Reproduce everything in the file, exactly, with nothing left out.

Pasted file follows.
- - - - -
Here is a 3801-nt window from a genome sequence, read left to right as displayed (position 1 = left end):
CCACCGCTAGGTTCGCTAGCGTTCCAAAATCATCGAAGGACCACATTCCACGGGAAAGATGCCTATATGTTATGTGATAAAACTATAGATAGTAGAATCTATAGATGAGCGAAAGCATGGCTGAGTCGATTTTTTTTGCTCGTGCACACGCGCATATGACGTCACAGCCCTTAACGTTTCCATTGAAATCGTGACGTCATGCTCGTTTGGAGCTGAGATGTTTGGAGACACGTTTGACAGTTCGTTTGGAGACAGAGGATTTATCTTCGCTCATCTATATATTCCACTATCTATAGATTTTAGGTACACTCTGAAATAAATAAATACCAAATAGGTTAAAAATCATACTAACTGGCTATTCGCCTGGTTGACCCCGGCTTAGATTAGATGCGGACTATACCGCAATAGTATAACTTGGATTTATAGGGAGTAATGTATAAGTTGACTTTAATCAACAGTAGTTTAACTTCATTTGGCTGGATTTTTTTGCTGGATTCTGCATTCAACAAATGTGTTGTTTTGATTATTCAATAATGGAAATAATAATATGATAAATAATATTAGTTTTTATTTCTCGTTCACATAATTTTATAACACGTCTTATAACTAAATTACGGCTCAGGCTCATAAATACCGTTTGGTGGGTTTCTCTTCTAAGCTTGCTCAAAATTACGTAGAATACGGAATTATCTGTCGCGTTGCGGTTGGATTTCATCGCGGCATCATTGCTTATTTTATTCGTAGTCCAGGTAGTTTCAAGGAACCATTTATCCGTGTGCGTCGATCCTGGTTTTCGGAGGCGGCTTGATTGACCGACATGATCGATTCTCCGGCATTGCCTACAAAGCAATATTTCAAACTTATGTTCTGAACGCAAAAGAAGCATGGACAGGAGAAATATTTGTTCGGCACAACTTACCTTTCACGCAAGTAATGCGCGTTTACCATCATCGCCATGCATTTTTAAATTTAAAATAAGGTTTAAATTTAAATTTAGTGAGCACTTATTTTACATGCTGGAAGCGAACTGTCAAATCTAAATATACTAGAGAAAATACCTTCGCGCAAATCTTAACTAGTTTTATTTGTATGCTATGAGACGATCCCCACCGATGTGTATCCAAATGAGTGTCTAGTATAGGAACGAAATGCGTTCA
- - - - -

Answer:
Here is a 3801-nt window from a genome sequence, read left to right as displayed (position 1 = left end):
CCACCGCTAGGTTCGCTAGCGTTCCAAAATCATCGAAGGACCACATTCCACGGGAAAGATGCCTATATGTTATGTGATAAAACTATAGATAGTAGAATCTATAGATGAGCGAAAGCATGGCTGAGTCGATTTTTTTTGCTCGTGCACACGCGCATATGACGTCACAGCCCTTAACGTTTCCATTGAAATCGTGACGTCATGCTCGTTTGGAGCTGAGATGTTTGGAGACACGTTTGACAGTTCGTTTGGAGACAGAGGATTTATCTTCGCTCATCTATATATTCCACTATCTATAGATTTTAGGTACACTCTGAAATAAATAAATACCAAATAGGTTAAAAATCATACTAACTGGCTATTCGCCTGGTTGACCCCGGCTTAGATTAGATGCGGACTATACCGCAATAGTATAACTTGGATTTATAGGGAGTAATGTATAAGTTGACTTTAATCAACAGTAGTTTAACTTCATTTGGCTGGATTTTTTTGCTGGATTCTGCATTCAACAAATGTGTTGTTTTGATTATTCAATAATGGAAATAATAATATGATAAATAATATTAGTTTTTATTTCTCGTTCACATAATTTTATAACACGTCTTATAACTAAATTACGGCTCAGGCTCATAAATACCGTTTGGTGGGTTTCTCTTCTAAGCTTGCTCAAAATTACGTAGAATACGGAATTATCTGTCGCGTTGCGGTTGGATTTCATCGCGGCATCATTGCTTATTTTATTCGTAGTCCAGGTAGTTTCAAGGAACCATTTATCCGTGTGCGTCGATCCTGGTTTTCGGAGGCGGCTTGATTGACCGACATGATCGATTCTCCGGCATTGCCTACAAAGCAATATTTCAAACTTATGTTCTGAACGCAAAAGAAGCATGGACAGGAGAAATATTTGTTCGGCACAACTTACCTTTCACGCAAGTAATGCGCGTTTACCATCATCGCCATGCATTTTTAAATTTAAAATAAGGTTTAAATTTAAATTTAGTGAGCACTTATTTTACATGCTGGAAGCGAACTGTCAAATCTAAATATACTAGAGAAAATACCTTCGCGCAAATCTTAACTAGTTTTATTTGTATGCTATGAGACGATCCCCACCGATGTGTATCCAAATGAGTGTCTAGTATAGGAACGAAATGCGTTCA